Swine Flu Immunization Program: Supplemental Hearings Before the Subcommittee on Health and the Environment of the Committee on Interstate and Foreign Commerce, House of Representatives, Ninety-fourth Congress, Second Session ...
United States. Congress. House. Committee on Interstate and Foreign Commerce. Subcommittee on Health and the Environment
U.S. Government Printing Office, 1976 - 572페이지
다른 사람들의 의견 - 서평 쓰기
서평을 찾을 수 없습니다.
기타 출판본 - 모두 보기
action administration American appropriate asked associated assume basis benefits CARTER caused Chairman CHEEK claims clinical committee companies compensation concern consumer contract COOPER costs County court coverage dangerous Davis decision defective defendant Department determine developed discussion disease doses drug duty effect event evidence expected fact failure Federal flu vaccine give given going Government held hospital immunization immunization program individual influenza injury involved issue Laboratories legislation limited loss MAGUIRE malpractice manufacturer mass meet million negligence participation patient percent person physician plaintiff polio population possible present president problem proposed protection public health question reactions reason received reported responsibility result risk ROGERS statement strict liability suits supra swine flu Thank tion tort United vaccine virus warning warranty
444 페이지 - ... (2) The rule stated in Subsection (1) applies although (a) the seller has exercised all possible care in the preparation and sale of his product, and (b) the user or consumer has not bought the product from or entered into any contractual relation with the seller.
360 페이지 - A physician violates his duty to his patient and subjects himself to liability if he withholds any facts which are necessary to form the basis of an intelligent consent by the patient to the proposed treatment.
145 페이지 - There are some products which, in the present state of human knowledge, are quite incapable of being made safe for their intended and ordinary use. These are especially common in the field of drugs. An outstanding example is the vaccine for the Pasteur treatment of rabies, which not uncommonly leads to very serious and damaging consequences when it is injected. Since the disease itself invariably leads to a dreadful death, both the marketing and the...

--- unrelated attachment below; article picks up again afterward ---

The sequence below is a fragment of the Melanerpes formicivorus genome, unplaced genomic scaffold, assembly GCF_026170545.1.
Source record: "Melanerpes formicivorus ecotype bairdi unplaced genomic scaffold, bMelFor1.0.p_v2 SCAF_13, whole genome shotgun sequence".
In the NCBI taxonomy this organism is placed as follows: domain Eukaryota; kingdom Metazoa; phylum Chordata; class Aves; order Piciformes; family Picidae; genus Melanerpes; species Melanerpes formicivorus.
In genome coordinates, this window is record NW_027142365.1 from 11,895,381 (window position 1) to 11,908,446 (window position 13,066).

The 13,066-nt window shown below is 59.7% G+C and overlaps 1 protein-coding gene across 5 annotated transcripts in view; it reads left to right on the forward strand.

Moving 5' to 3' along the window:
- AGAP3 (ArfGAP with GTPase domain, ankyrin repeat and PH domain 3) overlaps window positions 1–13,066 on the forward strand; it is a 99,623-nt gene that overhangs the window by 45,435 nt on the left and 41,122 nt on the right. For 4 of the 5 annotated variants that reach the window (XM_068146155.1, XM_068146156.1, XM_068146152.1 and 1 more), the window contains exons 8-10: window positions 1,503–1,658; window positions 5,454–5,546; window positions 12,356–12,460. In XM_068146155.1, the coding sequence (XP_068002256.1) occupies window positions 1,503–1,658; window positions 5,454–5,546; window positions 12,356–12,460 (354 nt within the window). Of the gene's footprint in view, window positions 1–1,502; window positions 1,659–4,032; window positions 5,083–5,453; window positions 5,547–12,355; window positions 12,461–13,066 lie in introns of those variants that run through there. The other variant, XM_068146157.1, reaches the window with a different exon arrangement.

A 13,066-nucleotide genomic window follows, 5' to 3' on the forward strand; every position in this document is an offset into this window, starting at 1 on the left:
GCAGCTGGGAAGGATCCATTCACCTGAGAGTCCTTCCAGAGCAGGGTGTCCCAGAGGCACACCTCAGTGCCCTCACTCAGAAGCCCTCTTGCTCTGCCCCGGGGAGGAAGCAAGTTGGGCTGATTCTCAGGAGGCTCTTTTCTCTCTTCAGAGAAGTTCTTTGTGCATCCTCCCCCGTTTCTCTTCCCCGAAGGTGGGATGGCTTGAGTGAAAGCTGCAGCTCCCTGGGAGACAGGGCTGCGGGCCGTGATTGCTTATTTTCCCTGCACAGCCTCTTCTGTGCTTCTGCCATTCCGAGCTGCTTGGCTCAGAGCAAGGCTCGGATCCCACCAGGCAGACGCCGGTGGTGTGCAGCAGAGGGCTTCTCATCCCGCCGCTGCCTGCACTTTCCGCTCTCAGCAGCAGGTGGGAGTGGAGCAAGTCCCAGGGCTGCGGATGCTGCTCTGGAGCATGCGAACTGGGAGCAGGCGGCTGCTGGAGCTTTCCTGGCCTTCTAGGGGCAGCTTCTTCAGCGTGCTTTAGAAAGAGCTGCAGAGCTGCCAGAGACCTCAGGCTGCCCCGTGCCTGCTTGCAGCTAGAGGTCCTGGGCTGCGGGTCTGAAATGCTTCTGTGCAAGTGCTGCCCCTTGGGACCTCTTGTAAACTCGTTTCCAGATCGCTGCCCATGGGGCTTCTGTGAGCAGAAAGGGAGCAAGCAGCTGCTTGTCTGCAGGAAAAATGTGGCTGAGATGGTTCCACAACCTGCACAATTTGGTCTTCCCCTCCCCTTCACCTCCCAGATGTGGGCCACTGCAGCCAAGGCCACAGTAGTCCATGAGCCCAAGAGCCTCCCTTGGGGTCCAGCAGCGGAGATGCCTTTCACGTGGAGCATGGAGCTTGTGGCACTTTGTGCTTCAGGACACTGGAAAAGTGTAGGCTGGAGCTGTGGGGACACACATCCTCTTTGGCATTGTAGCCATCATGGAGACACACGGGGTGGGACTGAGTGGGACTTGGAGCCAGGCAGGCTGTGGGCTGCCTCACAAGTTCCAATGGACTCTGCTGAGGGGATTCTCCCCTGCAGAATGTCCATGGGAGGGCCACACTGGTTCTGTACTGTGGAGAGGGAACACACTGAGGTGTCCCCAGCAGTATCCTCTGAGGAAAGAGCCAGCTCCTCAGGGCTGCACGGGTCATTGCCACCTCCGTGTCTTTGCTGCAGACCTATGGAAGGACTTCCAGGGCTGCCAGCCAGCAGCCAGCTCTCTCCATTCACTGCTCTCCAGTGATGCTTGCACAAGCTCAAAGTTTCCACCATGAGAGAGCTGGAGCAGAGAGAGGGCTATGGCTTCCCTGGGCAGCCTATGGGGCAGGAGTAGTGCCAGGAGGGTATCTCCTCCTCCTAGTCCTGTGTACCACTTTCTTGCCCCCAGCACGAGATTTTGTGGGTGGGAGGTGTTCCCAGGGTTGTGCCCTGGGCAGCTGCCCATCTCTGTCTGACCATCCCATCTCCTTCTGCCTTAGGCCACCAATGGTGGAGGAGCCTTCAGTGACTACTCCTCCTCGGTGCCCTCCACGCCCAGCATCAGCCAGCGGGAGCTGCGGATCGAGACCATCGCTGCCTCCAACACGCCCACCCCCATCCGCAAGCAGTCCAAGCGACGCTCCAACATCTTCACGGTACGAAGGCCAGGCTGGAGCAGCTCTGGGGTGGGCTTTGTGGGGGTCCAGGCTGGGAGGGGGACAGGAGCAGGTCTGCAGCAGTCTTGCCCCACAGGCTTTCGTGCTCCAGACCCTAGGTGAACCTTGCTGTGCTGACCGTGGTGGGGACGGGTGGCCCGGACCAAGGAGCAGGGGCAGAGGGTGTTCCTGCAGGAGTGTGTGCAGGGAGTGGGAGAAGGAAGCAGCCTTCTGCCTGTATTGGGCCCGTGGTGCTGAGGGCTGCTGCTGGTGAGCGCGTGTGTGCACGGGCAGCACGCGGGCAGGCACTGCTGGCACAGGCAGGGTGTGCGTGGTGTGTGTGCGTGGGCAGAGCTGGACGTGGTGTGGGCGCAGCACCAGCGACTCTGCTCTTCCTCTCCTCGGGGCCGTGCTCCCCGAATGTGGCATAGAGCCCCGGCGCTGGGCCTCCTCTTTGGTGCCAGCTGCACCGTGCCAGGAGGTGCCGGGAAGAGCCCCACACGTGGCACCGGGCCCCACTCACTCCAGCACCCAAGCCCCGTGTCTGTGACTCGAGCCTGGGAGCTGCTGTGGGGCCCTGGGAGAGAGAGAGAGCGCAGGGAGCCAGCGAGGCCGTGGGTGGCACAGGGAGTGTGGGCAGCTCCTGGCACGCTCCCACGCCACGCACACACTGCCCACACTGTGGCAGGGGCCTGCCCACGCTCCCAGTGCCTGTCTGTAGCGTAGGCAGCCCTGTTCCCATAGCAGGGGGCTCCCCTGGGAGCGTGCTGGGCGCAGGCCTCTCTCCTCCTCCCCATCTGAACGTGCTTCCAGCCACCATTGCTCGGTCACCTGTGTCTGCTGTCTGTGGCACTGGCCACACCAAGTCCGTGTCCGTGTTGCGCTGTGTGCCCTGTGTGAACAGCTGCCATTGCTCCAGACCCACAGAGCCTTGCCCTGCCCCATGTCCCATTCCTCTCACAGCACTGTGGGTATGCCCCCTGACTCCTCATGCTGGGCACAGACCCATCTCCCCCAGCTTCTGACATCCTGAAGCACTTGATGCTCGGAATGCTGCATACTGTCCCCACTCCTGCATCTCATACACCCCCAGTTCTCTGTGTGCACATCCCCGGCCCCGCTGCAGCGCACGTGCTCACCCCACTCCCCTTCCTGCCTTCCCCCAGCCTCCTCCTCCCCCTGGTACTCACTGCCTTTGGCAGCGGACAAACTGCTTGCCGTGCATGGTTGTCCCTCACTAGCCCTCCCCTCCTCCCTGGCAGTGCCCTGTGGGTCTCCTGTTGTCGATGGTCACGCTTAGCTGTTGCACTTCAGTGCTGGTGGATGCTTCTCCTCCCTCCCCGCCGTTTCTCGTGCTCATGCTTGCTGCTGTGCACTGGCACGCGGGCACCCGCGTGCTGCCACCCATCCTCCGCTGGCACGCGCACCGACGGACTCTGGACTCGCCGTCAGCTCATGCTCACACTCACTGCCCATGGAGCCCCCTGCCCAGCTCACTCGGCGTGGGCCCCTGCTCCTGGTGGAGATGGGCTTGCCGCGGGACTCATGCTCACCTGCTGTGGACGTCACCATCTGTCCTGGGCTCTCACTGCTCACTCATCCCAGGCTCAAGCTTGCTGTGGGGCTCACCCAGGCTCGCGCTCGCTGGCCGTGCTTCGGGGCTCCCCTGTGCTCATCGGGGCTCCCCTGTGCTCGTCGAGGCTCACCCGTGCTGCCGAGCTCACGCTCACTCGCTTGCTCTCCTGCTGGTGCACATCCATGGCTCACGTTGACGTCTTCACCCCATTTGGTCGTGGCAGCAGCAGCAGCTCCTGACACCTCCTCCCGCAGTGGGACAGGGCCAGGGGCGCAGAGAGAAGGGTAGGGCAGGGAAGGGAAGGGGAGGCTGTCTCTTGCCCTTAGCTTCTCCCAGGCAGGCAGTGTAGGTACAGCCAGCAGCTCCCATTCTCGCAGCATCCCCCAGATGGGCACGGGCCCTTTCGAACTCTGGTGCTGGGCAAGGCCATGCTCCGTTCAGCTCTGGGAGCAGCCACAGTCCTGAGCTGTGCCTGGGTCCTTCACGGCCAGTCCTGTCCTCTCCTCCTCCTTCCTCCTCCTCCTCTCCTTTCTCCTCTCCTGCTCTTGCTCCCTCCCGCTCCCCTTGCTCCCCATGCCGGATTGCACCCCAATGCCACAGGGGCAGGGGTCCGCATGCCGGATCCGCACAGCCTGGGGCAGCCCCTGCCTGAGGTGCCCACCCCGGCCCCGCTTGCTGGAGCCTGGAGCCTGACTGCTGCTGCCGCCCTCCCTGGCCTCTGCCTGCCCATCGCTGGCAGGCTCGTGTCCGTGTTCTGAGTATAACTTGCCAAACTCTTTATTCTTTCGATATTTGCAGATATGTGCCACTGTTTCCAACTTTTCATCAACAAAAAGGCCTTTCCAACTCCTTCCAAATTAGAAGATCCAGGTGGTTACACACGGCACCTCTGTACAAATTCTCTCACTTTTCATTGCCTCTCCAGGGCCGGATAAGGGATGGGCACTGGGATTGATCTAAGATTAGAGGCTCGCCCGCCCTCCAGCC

152 페이지 - There must be reasonable evidence of negligence; but where the thing is shown to be under the management of the defendant or his servants, and the accident is such as in the ordinary course of things does not happen if those who have the management use proper care, it affords reasonable evidence, in the absence of explanation by the defendant, that the accident arose from want of care.
144 페이지 - A manufacturer is strictly liable in tort when an article he places on the market, knowing that it is to be used without inspection for defects, proves to have a defect that causes injury to a human being.
324 페이지 - Subrogation. In the event of any payment under this policy, the company shall be subrogated to all the insured's rights of recovery therefor against any person or organization and the insured shall execute and deliver instruments and papers and do whatever else is necessary to secure such rights. The insured shall do nothing after loss to prejudice such rights.
533 페이지 - One who sells any product in a defective condition unreasonably dangerous to the user or consumer or to his property is subject to liability for physical harm thereby caused to the ultimate user or consumer, or to his property, if (a) the seller is engaged in the business of selling such a product, and (b) it is expected to and does reach the user or consumer without substantial change in the condition in which it is sold.
30 페이지 - ... based upon the exercise or performance or the failure to exercise or perform a discretionary functi'on or duty on the part of a federal agency or an employee of the Goverr., ment, whether or not the discretion involved be abused.
349 페이지 - It would be unjust to recognize a rule that would permit manufacturers of goods to create a demand for their products by representing that they possess qualities which they, in fact, do not possess, and then, because there is no privity of contract existing between the consumer and the manufacturer, deny the consumer the right to recover if damages result from the absence of those qualities, when such absence is not readily noticeable.